Last Dance (1996, USA)
Sharon Stone stars in this formulaic Death Row story, which tells us nothing new (or even interesting, really) about a woman awaiting execution.
Stone plays Cindy Liggett, who has been on Death Row for 12 years after bludgeoning a young couple to death while on crack. And while much of the action takes place in prison, it’s not a prison movie. It’s a race-against-the-clock movie, to see whether legal challenges can stay her execution and redeem the wastrel lawyer who is the only person interested in saving her skin.
The lawyer, Rick Hayes (Rob Morrow), is the black sheep of his family and has obtained a job in the State Governor’s office through his chief-of-staff brother. He is assigned to write reports for the clemency board, and Liggett is his first case. She’s testy, untrusting. She’s not too keen on defeating the death penalty and serving the rest of her life in prison. He wins her over. He goes out on a limb for her and loses his job for her. He falls in love with her, in a platonic way. Well, maybe not entirely platonic, but evidently platonic enough for the prison authorities to allow him to spend the night in her cell as her date of execution approaches.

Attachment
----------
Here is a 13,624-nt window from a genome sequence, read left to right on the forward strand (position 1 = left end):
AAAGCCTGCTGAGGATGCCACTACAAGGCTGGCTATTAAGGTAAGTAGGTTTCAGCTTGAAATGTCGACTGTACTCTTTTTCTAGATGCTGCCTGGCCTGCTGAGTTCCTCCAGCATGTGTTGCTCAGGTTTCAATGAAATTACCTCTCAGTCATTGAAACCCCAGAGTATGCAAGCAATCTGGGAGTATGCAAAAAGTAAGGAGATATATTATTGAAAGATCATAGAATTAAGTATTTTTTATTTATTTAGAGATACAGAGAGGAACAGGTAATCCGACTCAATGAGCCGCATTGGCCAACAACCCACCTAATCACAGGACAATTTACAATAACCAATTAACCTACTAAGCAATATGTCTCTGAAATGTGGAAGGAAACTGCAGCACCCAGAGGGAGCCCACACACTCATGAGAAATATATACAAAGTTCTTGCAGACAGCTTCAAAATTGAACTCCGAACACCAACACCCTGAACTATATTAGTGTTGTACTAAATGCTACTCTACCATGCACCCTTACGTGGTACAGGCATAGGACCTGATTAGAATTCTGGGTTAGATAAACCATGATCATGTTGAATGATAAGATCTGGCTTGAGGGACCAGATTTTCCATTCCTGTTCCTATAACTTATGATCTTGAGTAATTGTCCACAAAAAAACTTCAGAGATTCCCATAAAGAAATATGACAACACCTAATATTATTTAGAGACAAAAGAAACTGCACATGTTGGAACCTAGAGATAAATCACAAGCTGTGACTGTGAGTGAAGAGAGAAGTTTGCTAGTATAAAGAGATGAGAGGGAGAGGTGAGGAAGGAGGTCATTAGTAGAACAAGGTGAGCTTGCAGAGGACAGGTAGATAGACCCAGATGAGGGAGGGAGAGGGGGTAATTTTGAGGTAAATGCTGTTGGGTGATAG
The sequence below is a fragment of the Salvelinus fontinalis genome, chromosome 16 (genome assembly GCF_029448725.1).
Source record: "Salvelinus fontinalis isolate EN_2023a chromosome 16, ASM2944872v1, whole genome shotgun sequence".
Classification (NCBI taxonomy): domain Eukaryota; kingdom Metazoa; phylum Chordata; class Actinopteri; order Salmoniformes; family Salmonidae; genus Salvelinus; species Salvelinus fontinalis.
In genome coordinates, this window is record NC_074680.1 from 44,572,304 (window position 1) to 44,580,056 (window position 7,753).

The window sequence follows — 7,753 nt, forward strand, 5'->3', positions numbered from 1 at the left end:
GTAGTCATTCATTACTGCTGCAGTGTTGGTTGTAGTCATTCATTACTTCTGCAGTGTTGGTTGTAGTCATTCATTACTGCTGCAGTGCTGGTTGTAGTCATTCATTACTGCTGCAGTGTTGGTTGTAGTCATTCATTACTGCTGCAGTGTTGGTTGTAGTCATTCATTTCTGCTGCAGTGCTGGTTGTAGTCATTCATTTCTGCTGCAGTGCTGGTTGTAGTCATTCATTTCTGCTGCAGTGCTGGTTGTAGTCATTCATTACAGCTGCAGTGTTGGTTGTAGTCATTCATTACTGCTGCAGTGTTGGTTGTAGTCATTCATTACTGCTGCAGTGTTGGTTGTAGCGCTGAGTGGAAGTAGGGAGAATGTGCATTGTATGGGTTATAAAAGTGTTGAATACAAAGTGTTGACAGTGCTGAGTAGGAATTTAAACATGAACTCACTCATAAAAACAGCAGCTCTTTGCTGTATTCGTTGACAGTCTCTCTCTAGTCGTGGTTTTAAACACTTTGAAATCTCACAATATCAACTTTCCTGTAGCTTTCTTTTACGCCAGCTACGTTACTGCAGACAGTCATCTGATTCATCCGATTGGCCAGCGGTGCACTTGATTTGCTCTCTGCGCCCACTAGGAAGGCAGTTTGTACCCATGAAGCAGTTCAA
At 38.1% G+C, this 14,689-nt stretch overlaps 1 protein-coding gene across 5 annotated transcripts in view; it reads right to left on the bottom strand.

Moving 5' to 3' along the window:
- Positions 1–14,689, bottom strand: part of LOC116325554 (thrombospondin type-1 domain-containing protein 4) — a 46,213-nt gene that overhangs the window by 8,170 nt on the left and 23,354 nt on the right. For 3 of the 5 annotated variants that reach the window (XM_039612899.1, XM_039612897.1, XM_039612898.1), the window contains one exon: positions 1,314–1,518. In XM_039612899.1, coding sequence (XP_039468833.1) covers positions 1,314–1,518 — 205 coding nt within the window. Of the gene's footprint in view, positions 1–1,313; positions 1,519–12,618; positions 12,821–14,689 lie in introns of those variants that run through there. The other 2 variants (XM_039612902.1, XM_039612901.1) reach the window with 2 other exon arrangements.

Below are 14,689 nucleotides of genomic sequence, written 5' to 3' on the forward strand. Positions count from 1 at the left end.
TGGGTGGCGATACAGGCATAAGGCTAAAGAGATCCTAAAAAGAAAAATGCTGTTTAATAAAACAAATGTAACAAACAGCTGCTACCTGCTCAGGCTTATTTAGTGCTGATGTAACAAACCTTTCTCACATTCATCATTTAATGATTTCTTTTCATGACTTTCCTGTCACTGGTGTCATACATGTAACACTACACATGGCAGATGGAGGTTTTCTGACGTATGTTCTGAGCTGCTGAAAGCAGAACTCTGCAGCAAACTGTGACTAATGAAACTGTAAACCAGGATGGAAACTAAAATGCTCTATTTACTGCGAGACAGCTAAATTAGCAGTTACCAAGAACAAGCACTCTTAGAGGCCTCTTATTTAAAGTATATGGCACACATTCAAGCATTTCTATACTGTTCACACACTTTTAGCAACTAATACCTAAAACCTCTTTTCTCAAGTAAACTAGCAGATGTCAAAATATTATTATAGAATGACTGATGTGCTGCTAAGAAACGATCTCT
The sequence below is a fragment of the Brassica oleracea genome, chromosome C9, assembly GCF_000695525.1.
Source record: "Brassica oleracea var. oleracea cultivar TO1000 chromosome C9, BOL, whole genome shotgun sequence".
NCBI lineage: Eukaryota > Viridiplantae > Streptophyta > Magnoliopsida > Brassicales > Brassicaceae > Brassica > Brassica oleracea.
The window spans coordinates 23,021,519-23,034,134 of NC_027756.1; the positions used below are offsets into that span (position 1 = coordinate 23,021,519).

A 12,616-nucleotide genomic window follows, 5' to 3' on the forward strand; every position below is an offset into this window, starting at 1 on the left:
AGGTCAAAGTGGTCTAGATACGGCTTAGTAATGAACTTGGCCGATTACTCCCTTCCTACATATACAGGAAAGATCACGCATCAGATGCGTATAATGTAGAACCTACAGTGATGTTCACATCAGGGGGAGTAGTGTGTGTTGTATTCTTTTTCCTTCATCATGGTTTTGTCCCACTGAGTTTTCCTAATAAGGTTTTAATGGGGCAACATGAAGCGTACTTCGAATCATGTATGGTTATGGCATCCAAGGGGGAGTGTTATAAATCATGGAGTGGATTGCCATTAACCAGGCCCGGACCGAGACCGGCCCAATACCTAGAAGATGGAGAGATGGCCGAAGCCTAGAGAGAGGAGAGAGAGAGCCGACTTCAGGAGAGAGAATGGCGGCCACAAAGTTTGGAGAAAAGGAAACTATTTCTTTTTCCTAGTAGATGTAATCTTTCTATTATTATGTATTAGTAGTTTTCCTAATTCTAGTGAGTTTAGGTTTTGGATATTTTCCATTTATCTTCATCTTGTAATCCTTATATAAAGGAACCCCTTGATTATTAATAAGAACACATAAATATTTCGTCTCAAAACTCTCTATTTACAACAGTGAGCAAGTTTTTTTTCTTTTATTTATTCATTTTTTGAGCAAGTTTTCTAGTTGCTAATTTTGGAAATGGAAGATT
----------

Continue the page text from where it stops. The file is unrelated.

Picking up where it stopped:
There are some genuinely moving moments, such as the supportive clamour which accompanies her transfer from the women’s prison to the prison where the execution is to take place, and the barely-perceptible nod of gratitude to the guard who looked after her on Death Row. And the prison scenes (some filmed in South Carolina, seemingly, and others at the Tennessee State Penitentiary) are well shot and authentic. But the script is lame and uninsightful, and there is even a last-minute reprieving phone call as she is strapped into the lethal injection machine.
Admittedly, some of my concern with the film was the odd resemblance of Rob Morrow to PJ, a bloke who works in my office. I kept being distracted, wondering why he would leave his cushy HR job to take on such a role. But not even Sharon Stone and PJ could turn this film into something it’s not.
It’s pretty ordinary.
Posted on July 14th, 2009 at 9:11 pm. Updated on March 6th, 2016 at 6:44 pm.